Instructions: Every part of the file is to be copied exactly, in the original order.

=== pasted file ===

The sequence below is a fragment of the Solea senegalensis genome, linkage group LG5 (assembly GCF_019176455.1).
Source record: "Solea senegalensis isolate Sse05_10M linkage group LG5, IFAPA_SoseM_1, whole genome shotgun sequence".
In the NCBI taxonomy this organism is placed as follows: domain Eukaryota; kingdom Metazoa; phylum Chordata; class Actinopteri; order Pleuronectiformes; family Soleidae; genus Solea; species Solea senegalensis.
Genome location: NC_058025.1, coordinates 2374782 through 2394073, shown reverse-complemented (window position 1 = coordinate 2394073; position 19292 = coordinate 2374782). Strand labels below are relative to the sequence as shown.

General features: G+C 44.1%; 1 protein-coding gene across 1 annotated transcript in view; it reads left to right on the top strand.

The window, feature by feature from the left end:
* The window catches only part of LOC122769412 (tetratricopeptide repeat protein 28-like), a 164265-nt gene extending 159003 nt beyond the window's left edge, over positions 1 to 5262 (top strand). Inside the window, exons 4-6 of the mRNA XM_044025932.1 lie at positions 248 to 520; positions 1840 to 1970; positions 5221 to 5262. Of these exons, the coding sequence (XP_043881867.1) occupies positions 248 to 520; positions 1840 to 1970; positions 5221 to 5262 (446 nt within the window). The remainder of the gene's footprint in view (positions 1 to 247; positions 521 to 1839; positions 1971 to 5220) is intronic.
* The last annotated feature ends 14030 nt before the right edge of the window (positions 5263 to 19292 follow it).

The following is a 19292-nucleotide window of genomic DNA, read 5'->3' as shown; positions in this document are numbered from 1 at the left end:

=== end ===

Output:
The sequence below is a fragment of the Solea senegalensis genome, linkage group LG5 (assembly GCF_019176455.1).
Source record: "Solea senegalensis isolate Sse05_10M linkage group LG5, IFAPA_SoseM_1, whole genome shotgun sequence".
In the NCBI taxonomy this organism is placed as follows: domain Eukaryota; kingdom Metazoa; phylum Chordata; class Actinopteri; order Pleuronectiformes; family Soleidae; genus Solea; species Solea senegalensis.
Genome location: NC_058025.1, coordinates 2374782 through 2394073, shown reverse-complemented (window position 1 = coordinate 2394073; position 19292 = coordinate 2374782). Strand labels below are relative to the sequence as shown.

General features: G+C 44.1%; 1 protein-coding gene across 1 annotated transcript in view; it reads left to right on the top strand.

The window, feature by feature from the left end:
* The window catches only part of LOC122769412 (tetratricopeptide repeat protein 28-like), a 164265-nt gene extending 159003 nt beyond the window's left edge, over positions 1 to 5262 (top strand). Inside the window, exons 4-6 of the mRNA XM_044025932.1 lie at positions 248 to 520; positions 1840 to 1970; positions 5221 to 5262. Of these exons, the coding sequence (XP_043881867.1) occupies positions 248 to 520; positions 1840 to 1970; positions 5221 to 5262 (446 nt within the window). The remainder of the gene's footprint in view (positions 1 to 247; positions 521 to 1839; positions 1971 to 5220) is intronic.
* The last annotated feature ends 14030 nt before the right edge of the window (positions 5263 to 19292 follow it).

The following is a 19292-nucleotide window of genomic DNA, read 5'->3' as shown; positions in this document are numbered from 1 at the left end: